member Peter van den Bossche, for example, recently was selected (by random
draw) to be on a new appeals panel pitting the U.S. (defending Boeing)
against the European Union (defending Airbus) regarding aircraft subsidies.
The U.S. says it intends to hold up any new appointments pending a
satisfactory agreement on this question. The U.S. demands go against the
explicit AB working procedures, which allow this kind of continuity. What
particularly troubles the WTO membership is that the U.S. refuses to
approve the launching of the selection process of new AB members until this
issue is resolved, without the U.S. proposing what should be done.
The U.S. is in a strong position to shut down the AB, because the AB is
already down from its allotted number of seven members to five, and will be
down to four soon, and to three in less than a year. The Latin American
seat has been vacant since July, and the E.U. seat will become vacant in
December. Now, the South Korean member suddenly resigned his seat effective
Aug. 1, to return home as South Korea’s new trade minister. This means
there will be only four out of seven AB members in December — and
potentially three when the African seat opens next September.
Unless new AB members are appointed, the Appellate Body will face severe
delays. If the AB dips down to two members, it could not formally operate,
since each case requires at least three sitting judges. But even a court
with fourth or five judges will find it hard to manage its caseload, and
face legitimacy problems, because decisions will be taken by only a few
judges from a few countries with particular legal traditions (such as the
U.S. and China). This could lead — in an extreme scenario — to the
crumbling of the WTO dispute settlement system.
This could threaten the entire system of rules-based trade.
The U.S. could use this crisis to effectively eliminate the AB, the “crown
jewel” of the WTO dispute settlement system, and possibly the WTO itself.
Given world history, it is remarkable that the U.S. and China, and the E.U.
and Russia, today resolve their trade disputes through agreed rules applied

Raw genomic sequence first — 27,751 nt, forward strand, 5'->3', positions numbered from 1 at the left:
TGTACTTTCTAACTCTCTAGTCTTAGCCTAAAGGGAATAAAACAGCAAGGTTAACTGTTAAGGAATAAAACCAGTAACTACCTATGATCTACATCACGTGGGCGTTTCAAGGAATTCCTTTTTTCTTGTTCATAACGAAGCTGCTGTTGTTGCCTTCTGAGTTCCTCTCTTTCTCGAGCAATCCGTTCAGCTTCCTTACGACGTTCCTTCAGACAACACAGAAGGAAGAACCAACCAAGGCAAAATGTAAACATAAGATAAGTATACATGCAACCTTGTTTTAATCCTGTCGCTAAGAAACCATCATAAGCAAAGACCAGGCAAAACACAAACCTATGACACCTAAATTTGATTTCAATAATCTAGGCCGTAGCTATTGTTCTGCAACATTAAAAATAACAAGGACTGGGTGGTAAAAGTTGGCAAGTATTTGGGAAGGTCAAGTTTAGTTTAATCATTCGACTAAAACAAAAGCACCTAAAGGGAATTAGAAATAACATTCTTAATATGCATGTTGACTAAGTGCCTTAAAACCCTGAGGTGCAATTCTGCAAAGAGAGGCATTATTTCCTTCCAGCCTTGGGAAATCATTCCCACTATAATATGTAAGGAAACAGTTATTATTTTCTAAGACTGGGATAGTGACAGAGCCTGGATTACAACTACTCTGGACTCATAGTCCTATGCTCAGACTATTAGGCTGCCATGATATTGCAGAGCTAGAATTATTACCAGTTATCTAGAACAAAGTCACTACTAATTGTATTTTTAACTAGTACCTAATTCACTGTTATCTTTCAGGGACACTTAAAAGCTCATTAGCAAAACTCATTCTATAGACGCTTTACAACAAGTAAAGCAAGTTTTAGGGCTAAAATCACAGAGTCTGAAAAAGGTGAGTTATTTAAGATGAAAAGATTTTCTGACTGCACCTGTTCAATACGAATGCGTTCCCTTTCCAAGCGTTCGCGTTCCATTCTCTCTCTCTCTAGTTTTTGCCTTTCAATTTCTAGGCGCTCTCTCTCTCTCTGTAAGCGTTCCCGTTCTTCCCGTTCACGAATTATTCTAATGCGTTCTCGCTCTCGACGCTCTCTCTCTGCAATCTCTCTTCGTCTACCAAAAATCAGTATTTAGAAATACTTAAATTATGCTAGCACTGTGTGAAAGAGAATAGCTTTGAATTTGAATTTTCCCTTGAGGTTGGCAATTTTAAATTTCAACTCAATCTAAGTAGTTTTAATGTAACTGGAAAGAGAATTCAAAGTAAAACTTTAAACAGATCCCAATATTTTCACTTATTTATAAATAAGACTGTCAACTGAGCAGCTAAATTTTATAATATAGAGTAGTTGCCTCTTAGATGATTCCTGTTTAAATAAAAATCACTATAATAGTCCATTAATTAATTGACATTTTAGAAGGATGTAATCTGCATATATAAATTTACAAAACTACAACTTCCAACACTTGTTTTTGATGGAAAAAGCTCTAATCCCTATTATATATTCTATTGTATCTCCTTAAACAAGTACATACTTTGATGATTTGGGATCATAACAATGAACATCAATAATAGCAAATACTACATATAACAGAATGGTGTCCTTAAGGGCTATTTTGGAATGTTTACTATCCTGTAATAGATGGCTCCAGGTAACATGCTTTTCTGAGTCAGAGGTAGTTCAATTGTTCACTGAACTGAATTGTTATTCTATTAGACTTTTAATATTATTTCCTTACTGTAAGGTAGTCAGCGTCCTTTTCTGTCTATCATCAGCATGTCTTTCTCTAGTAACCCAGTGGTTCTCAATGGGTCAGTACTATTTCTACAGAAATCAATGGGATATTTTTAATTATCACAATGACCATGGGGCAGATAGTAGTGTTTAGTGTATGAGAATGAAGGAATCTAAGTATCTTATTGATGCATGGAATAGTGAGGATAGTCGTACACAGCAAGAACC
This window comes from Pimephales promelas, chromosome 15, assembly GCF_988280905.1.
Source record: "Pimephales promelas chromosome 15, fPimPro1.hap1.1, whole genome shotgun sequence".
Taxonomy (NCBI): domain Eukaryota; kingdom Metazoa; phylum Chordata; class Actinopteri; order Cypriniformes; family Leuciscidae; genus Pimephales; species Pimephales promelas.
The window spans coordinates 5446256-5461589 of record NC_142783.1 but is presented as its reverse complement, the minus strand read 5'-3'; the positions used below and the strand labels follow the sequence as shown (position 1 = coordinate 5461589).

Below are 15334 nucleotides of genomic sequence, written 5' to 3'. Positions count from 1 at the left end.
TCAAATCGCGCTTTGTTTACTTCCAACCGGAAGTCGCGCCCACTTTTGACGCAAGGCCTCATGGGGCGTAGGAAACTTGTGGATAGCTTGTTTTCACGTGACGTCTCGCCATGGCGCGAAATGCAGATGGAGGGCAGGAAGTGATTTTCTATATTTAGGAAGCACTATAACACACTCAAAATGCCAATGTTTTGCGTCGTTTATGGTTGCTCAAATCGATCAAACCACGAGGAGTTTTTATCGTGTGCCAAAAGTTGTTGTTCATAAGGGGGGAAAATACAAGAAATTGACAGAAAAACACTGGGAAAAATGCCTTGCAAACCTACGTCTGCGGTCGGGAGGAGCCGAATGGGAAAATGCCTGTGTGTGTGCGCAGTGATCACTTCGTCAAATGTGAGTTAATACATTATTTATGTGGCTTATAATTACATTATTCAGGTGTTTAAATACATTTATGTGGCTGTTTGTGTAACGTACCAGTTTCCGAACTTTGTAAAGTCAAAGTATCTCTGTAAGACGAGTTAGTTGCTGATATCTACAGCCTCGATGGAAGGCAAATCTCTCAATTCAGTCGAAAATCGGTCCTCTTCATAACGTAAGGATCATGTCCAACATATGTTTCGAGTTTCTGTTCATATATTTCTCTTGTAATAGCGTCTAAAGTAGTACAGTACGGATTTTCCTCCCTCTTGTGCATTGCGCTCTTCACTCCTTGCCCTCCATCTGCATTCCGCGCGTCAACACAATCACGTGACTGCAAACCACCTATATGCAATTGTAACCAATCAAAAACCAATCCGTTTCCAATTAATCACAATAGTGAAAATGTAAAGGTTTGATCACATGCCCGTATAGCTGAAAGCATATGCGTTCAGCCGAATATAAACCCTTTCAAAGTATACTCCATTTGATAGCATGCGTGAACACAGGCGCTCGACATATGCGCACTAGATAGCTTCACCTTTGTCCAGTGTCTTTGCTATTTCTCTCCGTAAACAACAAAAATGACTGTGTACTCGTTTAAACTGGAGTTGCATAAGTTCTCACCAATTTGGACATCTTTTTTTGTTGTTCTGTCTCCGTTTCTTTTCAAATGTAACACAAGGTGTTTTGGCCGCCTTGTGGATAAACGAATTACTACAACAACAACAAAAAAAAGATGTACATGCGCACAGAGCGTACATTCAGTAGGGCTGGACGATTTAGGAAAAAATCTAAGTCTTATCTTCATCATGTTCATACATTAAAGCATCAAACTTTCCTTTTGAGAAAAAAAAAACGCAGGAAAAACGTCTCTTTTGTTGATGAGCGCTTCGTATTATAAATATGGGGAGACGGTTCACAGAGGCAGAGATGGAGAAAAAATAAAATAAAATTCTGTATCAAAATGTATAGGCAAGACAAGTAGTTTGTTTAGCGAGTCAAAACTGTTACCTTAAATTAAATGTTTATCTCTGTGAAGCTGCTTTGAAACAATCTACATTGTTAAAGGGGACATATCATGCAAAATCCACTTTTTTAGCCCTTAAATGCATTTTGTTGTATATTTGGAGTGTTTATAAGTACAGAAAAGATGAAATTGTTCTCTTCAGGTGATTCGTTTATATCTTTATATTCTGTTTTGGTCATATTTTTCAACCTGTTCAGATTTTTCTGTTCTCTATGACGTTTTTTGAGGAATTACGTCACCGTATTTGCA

by an independent body, minimizing the risk that disagreements would
seriously undermine trade. That is now in jeopardy.
Robert E. Lighthizer, the current United States Trade Representative
(USTR), recently reminisced about the days of the GATT — before the WTO’s
formation — when a party could unilaterally block the adoption of a
decision it did not like. He suggests that the Trump administration may
wish to deploy the AB crisis to force a return to a more politicized
dispute settlement system.
Indeed, the U.S. was able to use its economic power to exploit weaknesses
in the GATT dispute settlement mechanism in the lead-up to the creation of
the WTO. However, two critical things have changed. First, the U.S. is not
as economically powerful as it once was, given the rise of China and other
emerging economies. Second, unlike the GATT, the WTO contains rules on
services liberalization, intellectual property protection and the use of
health measures to block imports, which are important to U.S. businesses.
If the U.S. defies the WTO and acts unilaterally, other countries will
retaliate against it and U.S. stakeholders will suffer.
The edifice of the rules-based international trading system has stood for
decades, but international courts and the rule of law are fragile, and
there is no guarantee that they will stand up to a sustained assault.
Manfred Elsig is professor of international relations and deputy managing
director of the World Trade Institute at the University of Bern in
Mark Pollack is professor of political science and law and Director of
Global Studies at Temple University.
Gregory Shaffer is Chancellor’s Professor at the School of Law at
University of California of Irvine.